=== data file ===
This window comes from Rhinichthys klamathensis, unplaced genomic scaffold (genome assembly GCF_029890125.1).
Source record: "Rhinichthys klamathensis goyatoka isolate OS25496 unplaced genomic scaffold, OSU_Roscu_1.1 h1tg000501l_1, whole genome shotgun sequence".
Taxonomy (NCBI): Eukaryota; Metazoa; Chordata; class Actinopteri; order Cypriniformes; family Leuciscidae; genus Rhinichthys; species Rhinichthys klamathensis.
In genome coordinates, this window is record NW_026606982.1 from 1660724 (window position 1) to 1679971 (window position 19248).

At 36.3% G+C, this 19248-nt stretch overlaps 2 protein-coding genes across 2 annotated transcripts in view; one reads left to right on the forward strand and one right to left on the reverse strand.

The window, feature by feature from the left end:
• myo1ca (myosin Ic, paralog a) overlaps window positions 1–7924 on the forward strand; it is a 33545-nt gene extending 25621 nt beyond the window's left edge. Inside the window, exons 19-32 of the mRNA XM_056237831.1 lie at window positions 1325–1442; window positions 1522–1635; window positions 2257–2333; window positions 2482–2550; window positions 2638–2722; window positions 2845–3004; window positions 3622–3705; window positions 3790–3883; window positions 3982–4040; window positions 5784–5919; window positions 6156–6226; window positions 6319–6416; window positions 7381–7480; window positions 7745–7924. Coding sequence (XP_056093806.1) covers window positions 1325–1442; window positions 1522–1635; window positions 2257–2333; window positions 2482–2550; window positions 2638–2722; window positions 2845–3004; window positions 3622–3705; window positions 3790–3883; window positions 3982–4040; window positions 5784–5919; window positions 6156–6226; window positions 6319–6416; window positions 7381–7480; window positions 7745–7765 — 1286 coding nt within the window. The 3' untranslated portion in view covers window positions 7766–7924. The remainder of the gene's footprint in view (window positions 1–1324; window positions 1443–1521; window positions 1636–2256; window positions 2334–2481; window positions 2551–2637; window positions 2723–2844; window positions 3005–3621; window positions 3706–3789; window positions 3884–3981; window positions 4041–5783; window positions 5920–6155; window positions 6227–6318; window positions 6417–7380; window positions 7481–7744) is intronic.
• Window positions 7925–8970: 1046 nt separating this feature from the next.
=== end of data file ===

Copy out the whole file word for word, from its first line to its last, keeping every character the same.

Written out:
This window comes from Rhinichthys klamathensis, unplaced genomic scaffold (genome assembly GCF_029890125.1).
Source record: "Rhinichthys klamathensis goyatoka isolate OS25496 unplaced genomic scaffold, OSU_Roscu_1.1 h1tg000501l_1, whole genome shotgun sequence".
Taxonomy (NCBI): Eukaryota; Metazoa; Chordata; class Actinopteri; order Cypriniformes; family Leuciscidae; genus Rhinichthys; species Rhinichthys klamathensis.
In genome coordinates, this window is record NW_026606982.1 from 1660724 (window position 1) to 1679971 (window position 19248).

At 36.3% G+C, this 19248-nt stretch overlaps 2 protein-coding genes across 2 annotated transcripts in view; one reads left to right on the forward strand and one right to left on the reverse strand.

The window, feature by feature from the left end:
• myo1ca (myosin Ic, paralog a) overlaps window positions 1–7924 on the forward strand; it is a 33545-nt gene extending 25621 nt beyond the window's left edge. Inside the window, exons 19-32 of the mRNA XM_056237831.1 lie at window positions 1325–1442; window positions 1522–1635; window positions 2257–2333; window positions 2482–2550; window positions 2638–2722; window positions 2845–3004; window positions 3622–3705; window positions 3790–3883; window positions 3982–4040; window positions 5784–5919; window positions 6156–6226; window positions 6319–6416; window positions 7381–7480; window positions 7745–7924. Coding sequence (XP_056093806.1) covers window positions 1325–1442; window positions 1522–1635; window positions 2257–2333; window positions 2482–2550; window positions 2638–2722; window positions 2845–3004; window positions 3622–3705; window positions 3790–3883; window positions 3982–4040; window positions 5784–5919; window positions 6156–6226; window positions 6319–6416; window positions 7381–7480; window positions 7745–7765 — 1286 coding nt within the window. The 3' untranslated portion in view covers window positions 7766–7924. The remainder of the gene's footprint in view (window positions 1–1324; window positions 1443–1521; window positions 1636–2256; window positions 2334–2481; window positions 2551–2637; window positions 2723–2844; window positions 3005–3621; window positions 3706–3789; window positions 3884–3981; window positions 4041–5783; window positions 5920–6155; window positions 6227–6318; window positions 6417–7380; window positions 7481–7744) is intronic.
• Window positions 7925–8970: 1046 nt separating this feature from the next.